From the Confessions: The Defense of the Augsburg Confession
Concerning the Mass
The Sacraments are not merely signs among people, but are signs of God’s will toward us. So, it is correct to define the New Testament Sacraments as signs of grace. There are two parts to a Sacrament: a sign and the Word. In the New Testament, the Word is the added promise of grace. The promise in the New Testament is the forgiveness of sins, as the text says: “This is my body which is given for you... This cup is the new testament in my blood, which is shed for you” (Luke 22:19 KJV). So, the Word offers the forgiveness of sins, while the ceremony is a picture or seal, as Paul calls it (Rom 4:11), of the Word making known the promise. Therefore, just as the promise is useless unless it is received by faith, a ceremony is useless unless faith is present, truly believing that the forgiveness of sins is offered in the Sacrament.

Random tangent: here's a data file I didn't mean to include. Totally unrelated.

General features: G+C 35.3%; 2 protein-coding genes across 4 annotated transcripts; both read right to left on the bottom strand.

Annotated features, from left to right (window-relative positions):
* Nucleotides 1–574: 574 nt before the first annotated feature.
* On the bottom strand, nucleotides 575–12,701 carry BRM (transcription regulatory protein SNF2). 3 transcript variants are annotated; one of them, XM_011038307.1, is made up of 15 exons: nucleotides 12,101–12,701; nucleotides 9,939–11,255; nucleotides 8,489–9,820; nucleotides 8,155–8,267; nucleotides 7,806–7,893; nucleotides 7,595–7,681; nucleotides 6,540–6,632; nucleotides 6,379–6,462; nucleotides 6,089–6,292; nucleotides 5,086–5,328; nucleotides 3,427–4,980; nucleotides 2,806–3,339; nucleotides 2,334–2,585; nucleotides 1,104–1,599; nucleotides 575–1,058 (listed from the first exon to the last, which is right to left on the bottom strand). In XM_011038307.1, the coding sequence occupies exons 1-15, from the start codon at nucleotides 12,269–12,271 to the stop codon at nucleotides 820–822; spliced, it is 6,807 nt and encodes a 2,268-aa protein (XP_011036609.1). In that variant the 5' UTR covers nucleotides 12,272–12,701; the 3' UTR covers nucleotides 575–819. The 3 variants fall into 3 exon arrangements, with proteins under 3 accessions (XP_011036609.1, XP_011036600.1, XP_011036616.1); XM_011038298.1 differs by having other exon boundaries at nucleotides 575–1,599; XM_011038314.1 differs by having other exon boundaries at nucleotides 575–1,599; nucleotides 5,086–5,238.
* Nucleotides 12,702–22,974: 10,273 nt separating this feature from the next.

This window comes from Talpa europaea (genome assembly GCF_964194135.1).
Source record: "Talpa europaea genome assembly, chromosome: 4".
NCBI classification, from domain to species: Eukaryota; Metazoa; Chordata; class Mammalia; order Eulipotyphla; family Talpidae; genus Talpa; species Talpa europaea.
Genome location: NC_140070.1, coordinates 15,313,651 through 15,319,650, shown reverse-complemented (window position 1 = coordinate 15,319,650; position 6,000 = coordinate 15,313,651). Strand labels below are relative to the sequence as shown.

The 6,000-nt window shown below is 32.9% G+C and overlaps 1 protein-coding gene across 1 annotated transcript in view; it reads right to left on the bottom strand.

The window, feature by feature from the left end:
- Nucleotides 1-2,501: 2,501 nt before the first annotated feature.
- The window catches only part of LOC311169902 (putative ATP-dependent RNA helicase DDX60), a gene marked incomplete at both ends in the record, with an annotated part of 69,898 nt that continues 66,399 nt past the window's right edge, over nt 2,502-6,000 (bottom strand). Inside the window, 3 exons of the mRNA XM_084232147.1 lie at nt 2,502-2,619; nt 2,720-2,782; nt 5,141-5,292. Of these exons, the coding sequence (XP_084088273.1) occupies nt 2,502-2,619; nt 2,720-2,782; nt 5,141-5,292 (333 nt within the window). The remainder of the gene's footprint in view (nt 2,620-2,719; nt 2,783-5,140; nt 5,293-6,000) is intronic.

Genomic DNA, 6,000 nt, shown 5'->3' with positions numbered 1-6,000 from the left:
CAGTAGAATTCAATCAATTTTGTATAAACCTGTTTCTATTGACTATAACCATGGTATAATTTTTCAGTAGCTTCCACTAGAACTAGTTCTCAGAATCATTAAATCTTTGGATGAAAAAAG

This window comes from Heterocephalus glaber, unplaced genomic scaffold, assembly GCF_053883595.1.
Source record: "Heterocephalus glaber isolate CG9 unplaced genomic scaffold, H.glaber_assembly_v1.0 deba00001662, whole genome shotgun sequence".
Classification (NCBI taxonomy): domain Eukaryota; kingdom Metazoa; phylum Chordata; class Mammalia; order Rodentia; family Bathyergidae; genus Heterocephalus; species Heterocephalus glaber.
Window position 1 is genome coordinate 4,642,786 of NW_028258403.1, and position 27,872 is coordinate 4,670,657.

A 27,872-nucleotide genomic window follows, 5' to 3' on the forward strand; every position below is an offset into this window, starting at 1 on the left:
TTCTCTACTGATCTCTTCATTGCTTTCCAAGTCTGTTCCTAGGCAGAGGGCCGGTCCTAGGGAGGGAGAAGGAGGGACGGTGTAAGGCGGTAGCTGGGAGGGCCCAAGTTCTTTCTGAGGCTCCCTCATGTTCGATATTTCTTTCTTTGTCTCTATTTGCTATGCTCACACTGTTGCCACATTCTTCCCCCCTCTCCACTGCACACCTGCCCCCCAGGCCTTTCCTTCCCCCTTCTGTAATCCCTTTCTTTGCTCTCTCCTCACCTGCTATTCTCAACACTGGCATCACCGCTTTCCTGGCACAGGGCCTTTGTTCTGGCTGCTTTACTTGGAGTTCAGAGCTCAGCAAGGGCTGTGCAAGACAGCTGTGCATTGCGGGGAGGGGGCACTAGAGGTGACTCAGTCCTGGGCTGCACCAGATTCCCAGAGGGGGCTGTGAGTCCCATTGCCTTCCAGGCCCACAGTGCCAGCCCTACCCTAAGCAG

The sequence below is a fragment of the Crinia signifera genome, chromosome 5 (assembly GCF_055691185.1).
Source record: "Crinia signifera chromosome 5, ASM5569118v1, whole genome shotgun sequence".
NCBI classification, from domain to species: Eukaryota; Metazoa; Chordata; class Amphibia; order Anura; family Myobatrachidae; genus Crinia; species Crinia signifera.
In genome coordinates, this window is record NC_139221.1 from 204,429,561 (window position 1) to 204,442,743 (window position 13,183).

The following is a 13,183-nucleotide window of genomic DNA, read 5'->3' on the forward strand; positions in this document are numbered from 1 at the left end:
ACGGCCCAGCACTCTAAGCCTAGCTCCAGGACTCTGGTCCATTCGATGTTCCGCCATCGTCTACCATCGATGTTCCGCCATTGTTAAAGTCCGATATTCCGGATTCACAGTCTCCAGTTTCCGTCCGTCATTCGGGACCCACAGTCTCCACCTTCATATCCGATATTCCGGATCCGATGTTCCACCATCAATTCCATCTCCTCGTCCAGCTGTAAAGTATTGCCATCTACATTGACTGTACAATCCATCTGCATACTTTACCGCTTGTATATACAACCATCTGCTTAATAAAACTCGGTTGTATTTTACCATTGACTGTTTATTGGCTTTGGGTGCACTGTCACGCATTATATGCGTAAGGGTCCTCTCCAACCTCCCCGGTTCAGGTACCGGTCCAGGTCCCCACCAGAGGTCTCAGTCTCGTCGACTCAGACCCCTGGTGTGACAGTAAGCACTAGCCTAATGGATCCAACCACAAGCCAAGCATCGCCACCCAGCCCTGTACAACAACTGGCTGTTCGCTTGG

Pulling It Together
Even the feeling of peace—let alone genuine peace—is not held for long by the mere use of signs. A husband may buy his wife diamonds, flowers, and many other things, but if his word does not accompany them, it is difficult to believe for long that these are signs of his love. He must also promise his love for her; he must tell her that he loves her. Then the gifts, the signs, may mean something—if the wife takes him at his word.
We gain access to God’s grace through faith in his word: his promise to forgive us. True peace is not had in any other way. As long as you depend upon signs alone, you will want to add your own assurances, such as good works and ceremonies. Faith in God’s promise must be added.
Prayer: I believe you, Lord; help my unbelief. Amen.
Receive Sola's Lessons in the Lutheran Confessions by email. Write firstname.lastname@example.org with "Subscribe" as your subject. To unsubscribe, send an email to the same address with "Unsubscribe" as your subject.
In Harmony with the Word is an eight-session Bible Study that focuses on Jesus' Sermon on the Mount, from Matthew 5-7. It is written at an introductory level, to be led by a lay leader or pastor in a small-group question and discussion format. The study would serve as an excellent resource for monthly women's group meetings or in an informal small-group setting.